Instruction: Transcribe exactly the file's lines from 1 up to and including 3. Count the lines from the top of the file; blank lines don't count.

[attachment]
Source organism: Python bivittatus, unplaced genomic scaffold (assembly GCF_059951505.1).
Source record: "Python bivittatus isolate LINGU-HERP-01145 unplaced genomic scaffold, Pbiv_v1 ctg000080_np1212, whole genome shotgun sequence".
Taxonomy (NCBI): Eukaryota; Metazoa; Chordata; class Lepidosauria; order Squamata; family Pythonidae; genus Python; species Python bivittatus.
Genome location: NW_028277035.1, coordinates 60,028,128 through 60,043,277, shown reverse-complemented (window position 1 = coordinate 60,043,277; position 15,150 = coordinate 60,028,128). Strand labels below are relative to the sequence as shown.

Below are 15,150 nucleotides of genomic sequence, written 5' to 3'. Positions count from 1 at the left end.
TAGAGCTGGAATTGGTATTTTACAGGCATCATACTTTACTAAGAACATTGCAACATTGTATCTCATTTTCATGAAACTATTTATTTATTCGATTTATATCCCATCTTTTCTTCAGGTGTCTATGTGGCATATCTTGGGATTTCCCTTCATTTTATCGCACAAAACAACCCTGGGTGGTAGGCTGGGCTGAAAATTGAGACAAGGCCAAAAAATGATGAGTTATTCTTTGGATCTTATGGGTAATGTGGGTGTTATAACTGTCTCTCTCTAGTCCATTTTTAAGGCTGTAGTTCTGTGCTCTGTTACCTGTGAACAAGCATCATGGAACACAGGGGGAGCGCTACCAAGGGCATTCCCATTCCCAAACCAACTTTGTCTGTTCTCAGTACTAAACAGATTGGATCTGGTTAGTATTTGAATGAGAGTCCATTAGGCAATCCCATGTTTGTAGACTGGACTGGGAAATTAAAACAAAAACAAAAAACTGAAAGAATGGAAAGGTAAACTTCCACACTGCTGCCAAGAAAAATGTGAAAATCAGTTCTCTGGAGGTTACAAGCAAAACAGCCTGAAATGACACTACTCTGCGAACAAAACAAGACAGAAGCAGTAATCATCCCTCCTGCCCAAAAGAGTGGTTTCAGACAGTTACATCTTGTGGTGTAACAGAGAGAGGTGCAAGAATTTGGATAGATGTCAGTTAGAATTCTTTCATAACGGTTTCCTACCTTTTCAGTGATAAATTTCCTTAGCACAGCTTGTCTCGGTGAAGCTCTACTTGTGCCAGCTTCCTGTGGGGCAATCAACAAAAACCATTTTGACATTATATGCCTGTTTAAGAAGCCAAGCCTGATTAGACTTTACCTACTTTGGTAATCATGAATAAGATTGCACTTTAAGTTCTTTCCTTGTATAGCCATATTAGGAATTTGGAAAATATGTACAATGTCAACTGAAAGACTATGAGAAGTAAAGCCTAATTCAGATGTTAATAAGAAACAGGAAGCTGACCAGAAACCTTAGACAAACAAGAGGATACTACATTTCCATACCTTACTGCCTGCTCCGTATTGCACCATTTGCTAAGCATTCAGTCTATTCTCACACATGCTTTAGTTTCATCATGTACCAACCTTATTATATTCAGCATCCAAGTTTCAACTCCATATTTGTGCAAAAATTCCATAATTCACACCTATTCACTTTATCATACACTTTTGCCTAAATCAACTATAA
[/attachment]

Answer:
Source organism: Python bivittatus, unplaced genomic scaffold (assembly GCF_059951505.1).
Source record: "Python bivittatus isolate LINGU-HERP-01145 unplaced genomic scaffold, Pbiv_v1 ctg000080_np1212, whole genome shotgun sequence".
Taxonomy (NCBI): Eukaryota; Metazoa; Chordata; class Lepidosauria; order Squamata; family Pythonidae; genus Python; species Python bivittatus.